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After hundreds of years of male dominance, now we live in an era where females are being given equal rights and another example is the European Court of Justice as in that 51 percent of the unions population are females. There was a time when females in Saudia Arabia were not allowed to drive a car. But recently permission has been granted to provide driving licenses to the females
However, Its been agreed that gender equality is being implemented nowadays but to an extent.
As it would be a immature saying that it is being implemented everywhere. Every area in todays world has different situation. As we discussed that the European court of justice population of females is 51 percent. But this does not mean that gender equality is everywhere as in Saudi Arabia females are still not allowed to vote as in democracy everyone has the equal right to vote. Also while taking decisions in-home, we agree that females are involved in the decision making process, but the final decision is up to the males, they will do what they want so still this lack gender equality.
Furthermore, females have free will to work in today world but still there is a pay gap between males and females which leaves a question mark on the gender equality, males are being paid more then the females even sometimes in the same tasks as well. Moreover in Asian countries such as Pakistan and India there are still some places where females are even not allowed to study.
They are even not allowed to make their own decisions. This is due to the lack of education in both the nations. But as the time is passing the literacy rate is being improved in India and Pakistan and so the thinking of the people is also being improved. Under representation of females than males is also an issue. A theory that showcases the reasons of underrepresentation of females than males is the ‘ Social Role Theory ‘ ( Eagly,1987). The main argument given here by Eagly (1987) was that women reproductive, nurturing and family roles makes them unfit to travel and carry on with high stress jobs. Similarly he argued that male strength and size makes them a better fit for high stress jobs and mentally draining jobs where the women tend to be underrepresented. Consulting biological differences men are found to be higher at testosterones hormones which relates having high level of competitiveness, aggressions whereas females are to been seen to have high levels of oxytocin which than relates to having element of warmth and kindness etc.
Looking into the empirical evidences which supports the above arguments given by Eagly (1987). 80 to 85 percent of male graduates are employed whereas only 65 percent female graduates are employed. As the number of enrolments at the universities between 2014 to 2017 that a total of more than 436k females enrolled and a total of 321k males. Males having a higher employment rate and lower number of enrolment directly relates to the arguments given by Eagly ( 1987 ) in his social role theory. In recent reports 2.4 million unemployed women said that they want to find employment, and nine out of 10 people want to see men and women equally represented in leadership positions. Women have never been in a stronger position to lead, change and shape the economic, social and political landscape. Income inequality has risen faster in the UK than any other OCED country and today women earn on average £140,000 less than men over their working careers, (Abigail Player, 2013, guardian.com). Equal pay act was also introduced in 1970. On 7th June 1968, 850 women machinists working at the Ford Factory in Dagenham went on strike for equal pay after discovering they were being paid 15 percent less than men for doing the same work. The demands of these women paved the way for the enactment of equal pay legislation in 1970. The Equal Pay Act introduced an ‘implied equality clause’ into all employees’ contracts. This had the effect of eliminating separate lower women’s rates of pay. All such rates had to be raised to at least the lowest male rate over a 5 year period between 1970 and 1975. Nearly 40 years after the introduction of the Equal Pay Act 1970 the struggle for equal pay still persists. The gender pay gap in Britain remains among the highest in the European Union with women earning 15.5% less than men. The equal pay has now became part of the Equality act 2010, ( neu.org.uk).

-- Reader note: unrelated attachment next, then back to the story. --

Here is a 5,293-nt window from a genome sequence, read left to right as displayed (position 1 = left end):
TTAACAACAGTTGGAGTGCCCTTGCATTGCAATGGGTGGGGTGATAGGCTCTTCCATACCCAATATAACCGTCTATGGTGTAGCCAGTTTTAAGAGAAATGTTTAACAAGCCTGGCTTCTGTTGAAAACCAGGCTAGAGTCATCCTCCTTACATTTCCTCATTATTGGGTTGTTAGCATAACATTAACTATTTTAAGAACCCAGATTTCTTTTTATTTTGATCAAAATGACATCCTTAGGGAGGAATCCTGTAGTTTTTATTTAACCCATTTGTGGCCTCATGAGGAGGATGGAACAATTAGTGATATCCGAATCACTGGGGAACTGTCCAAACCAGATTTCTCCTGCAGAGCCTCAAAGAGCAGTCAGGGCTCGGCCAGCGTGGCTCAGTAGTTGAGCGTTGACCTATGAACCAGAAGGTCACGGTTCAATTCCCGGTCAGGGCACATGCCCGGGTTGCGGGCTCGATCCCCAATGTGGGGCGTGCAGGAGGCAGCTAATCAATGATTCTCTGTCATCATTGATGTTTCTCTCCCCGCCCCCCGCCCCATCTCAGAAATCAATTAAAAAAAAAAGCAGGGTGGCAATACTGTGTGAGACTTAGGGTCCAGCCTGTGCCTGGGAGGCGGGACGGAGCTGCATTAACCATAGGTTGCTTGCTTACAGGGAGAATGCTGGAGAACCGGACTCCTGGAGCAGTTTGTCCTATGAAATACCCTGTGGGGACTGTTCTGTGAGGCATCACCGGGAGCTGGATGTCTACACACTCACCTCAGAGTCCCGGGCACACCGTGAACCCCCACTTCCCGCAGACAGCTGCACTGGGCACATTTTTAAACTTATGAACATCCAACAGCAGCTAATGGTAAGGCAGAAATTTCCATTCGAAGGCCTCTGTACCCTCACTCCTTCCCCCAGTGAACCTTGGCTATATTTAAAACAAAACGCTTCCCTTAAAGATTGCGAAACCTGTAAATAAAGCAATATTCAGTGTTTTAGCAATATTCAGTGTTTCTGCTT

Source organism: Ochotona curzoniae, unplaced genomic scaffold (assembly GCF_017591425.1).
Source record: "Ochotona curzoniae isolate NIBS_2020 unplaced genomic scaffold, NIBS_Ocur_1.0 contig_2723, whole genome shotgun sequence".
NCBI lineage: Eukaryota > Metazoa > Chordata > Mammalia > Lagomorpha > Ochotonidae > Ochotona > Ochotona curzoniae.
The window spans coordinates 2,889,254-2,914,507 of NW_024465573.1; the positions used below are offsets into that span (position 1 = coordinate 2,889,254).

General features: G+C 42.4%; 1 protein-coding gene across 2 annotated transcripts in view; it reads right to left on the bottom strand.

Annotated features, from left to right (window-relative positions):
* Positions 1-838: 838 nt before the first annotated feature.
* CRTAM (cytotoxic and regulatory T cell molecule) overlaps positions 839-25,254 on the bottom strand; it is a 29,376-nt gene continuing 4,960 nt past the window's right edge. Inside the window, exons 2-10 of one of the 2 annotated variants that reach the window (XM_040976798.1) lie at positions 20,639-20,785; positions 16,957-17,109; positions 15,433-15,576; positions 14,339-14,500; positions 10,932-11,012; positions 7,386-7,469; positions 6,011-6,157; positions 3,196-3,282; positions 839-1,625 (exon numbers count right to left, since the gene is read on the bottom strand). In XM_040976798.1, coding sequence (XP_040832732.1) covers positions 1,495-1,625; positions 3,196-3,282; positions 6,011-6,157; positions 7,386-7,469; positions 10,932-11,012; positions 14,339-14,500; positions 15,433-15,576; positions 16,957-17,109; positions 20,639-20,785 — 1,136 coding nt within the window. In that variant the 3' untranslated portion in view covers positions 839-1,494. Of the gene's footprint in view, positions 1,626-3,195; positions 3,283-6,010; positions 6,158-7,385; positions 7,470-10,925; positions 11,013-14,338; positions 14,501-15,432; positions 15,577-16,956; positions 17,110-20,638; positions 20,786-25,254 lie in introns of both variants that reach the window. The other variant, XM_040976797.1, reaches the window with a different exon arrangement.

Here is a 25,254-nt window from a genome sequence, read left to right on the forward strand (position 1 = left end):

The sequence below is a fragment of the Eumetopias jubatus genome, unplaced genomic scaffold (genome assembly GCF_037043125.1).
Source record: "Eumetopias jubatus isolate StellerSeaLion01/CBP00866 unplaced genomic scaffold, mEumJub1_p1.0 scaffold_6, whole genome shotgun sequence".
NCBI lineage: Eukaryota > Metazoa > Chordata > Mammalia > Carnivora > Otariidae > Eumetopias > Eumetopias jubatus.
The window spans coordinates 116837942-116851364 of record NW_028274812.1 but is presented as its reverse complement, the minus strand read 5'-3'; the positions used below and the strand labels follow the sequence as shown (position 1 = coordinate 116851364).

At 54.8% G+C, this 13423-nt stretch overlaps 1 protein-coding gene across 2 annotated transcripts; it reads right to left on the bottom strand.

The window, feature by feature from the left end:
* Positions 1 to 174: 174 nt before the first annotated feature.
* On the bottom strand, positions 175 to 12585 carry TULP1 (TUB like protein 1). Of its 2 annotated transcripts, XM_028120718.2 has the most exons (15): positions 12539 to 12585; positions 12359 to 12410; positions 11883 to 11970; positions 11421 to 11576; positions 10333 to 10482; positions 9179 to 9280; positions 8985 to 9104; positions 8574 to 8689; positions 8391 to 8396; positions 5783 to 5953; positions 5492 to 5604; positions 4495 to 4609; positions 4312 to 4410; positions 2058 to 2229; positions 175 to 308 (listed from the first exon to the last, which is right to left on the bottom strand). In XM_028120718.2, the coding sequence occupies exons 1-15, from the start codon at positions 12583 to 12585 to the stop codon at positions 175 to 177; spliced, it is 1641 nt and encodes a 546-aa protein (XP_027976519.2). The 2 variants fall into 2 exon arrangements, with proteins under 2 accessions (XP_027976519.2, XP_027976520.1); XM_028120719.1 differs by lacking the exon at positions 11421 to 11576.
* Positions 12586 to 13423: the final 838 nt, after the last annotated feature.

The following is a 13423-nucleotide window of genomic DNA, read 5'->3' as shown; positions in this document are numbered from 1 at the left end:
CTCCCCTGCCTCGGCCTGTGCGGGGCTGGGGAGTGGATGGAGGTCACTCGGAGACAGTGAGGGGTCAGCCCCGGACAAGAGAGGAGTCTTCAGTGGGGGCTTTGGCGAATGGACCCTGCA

With the time period, Gender equality has became a common debate in every part of the world. Almost every person is now familiar with its importance in a society. Comparing the current situation of gender equality with the situation of few years back is totally different. We have seen a dramatic change as many positive steps were taken regarding gender equality all around the world as I have mentioned above about the equality in the Olympic games etc. In countries like Pakistan and India, People with traditional thinking have updated their thoughts and the thinking of societies have also changed, As many of the businesses in Pakistan and India are now owned by females, These females entrepreneurs are the clear examples of the change in order to have gender equality. In today’s era, Females are having full right to speak on any forums as the foreign minister of India is a women and in Pakistan special seats are being reserved for the females in the assembly so that they can speak up for the issues of the people. The areas which still lack gender equality will soon be given equal rights as gender inequality has became a common issue worldwide. Hopes are still alive. Hope for the best.
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